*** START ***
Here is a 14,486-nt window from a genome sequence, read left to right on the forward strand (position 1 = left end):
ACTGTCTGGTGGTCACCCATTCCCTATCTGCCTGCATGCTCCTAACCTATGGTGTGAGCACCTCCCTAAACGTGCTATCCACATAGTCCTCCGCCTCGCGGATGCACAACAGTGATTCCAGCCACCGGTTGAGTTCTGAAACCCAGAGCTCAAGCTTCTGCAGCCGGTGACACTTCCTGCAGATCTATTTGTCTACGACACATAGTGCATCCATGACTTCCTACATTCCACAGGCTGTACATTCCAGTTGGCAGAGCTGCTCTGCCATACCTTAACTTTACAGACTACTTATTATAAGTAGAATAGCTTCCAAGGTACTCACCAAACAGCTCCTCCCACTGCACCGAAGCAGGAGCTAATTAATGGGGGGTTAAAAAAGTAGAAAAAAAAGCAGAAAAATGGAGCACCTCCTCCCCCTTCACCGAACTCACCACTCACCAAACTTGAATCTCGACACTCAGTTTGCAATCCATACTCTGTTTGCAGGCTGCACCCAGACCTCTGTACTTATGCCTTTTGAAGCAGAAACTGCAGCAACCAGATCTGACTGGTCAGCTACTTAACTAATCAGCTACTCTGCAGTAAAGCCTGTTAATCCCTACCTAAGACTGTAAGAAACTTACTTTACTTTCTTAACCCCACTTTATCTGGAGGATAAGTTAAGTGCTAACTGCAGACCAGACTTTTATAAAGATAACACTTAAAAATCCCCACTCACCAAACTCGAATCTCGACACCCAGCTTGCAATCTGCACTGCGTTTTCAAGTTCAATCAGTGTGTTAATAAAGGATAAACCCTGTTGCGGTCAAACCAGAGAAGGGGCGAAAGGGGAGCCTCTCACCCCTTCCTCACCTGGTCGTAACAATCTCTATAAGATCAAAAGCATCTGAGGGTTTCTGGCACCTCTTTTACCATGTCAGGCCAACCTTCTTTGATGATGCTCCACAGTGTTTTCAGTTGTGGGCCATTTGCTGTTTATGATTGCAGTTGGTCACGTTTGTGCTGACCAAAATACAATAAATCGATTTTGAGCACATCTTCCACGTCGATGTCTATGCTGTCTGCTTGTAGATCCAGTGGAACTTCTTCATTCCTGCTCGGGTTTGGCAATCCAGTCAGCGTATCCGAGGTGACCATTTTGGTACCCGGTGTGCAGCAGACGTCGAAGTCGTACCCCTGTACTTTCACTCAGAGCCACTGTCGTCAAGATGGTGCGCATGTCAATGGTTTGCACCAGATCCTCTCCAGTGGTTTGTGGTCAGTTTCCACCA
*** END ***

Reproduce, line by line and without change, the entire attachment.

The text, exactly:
Here is a 14,486-nt window from a genome sequence, read left to right on the forward strand (position 1 = left end):
ACTGTCTGGTGGTCACCCATTCCCTATCTGCCTGCATGCTCCTAACCTATGGTGTGAGCACCTCCCTAAACGTGCTATCCACATAGTCCTCCGCCTCGCGGATGCACAACAGTGATTCCAGCCACCGGTTGAGTTCTGAAACCCAGAGCTCAAGCTTCTGCAGCCGGTGACACTTCCTGCAGATCTATTTGTCTACGACACATAGTGCATCCATGACTTCCTACATTCCACAGGCTGTACATTCCAGTTGGCAGAGCTGCTCTGCCATACCTTAACTTTACAGACTACTTATTATAAGTAGAATAGCTTCCAAGGTACTCACCAAACAGCTCCTCCCACTGCACCGAAGCAGGAGCTAATTAATGGGGGGTTAAAAAAGTAGAAAAAAAAGCAGAAAAATGGAGCACCTCCTCCCCCTTCACCGAACTCACCACTCACCAAACTTGAATCTCGACACTCAGTTTGCAATCCATACTCTGTTTGCAGGCTGCACCCAGACCTCTGTACTTATGCCTTTTGAAGCAGAAACTGCAGCAACCAGATCTGACTGGTCAGCTACTTAACTAATCAGCTACTCTGCAGTAAAGCCTGTTAATCCCTACCTAAGACTGTAAGAAACTTACTTTACTTTCTTAACCCCACTTTATCTGGAGGATAAGTTAAGTGCTAACTGCAGACCAGACTTTTATAAAGATAACACTTAAAAATCCCCACTCACCAAACTCGAATCTCGACACCCAGCTTGCAATCTGCACTGCGTTTTCAAGTTCAATCAGTGTGTTAATAAAGGATAAACCCTGTTGCGGTCAAACCAGAGAAGGGGCGAAAGGGGAGCCTCTCACCCCTTCCTCACCTGGTCGTAACAATCTCTATAAGATCAAAAGCATCTGAGGGTTTCTGGCACCTCTTTTACCATGTCAGGCCAACCTTCTTTGATGATGCTCCACAGTGTTTTCAGTTGTGGGCCATTTGCTGTTTATGATTGCAGTTGGTCACGTTTGTGCTGACCAAAATACAATAAATCGATTTTGAGCACATCTTCCACGTCGATGTCTATGCTGTCTGCTTGTAGATCCAGTGGAACTTCTTCATTCCTGCTCGGGTTTGGCAATCCAGTCAGCGTATCCGAGGTGACCATTTTGGTACCCGGTGTGCAGCAGACGTCGAAGTCGTACCCCTGTACTTTCACTCAGAGCCACTGTCGTCAAGATGGTGCGCATGTCAATGGTTTGCACCAGATCCTCTCCAGTGGTTTGTGGTCAGTTTCCACCA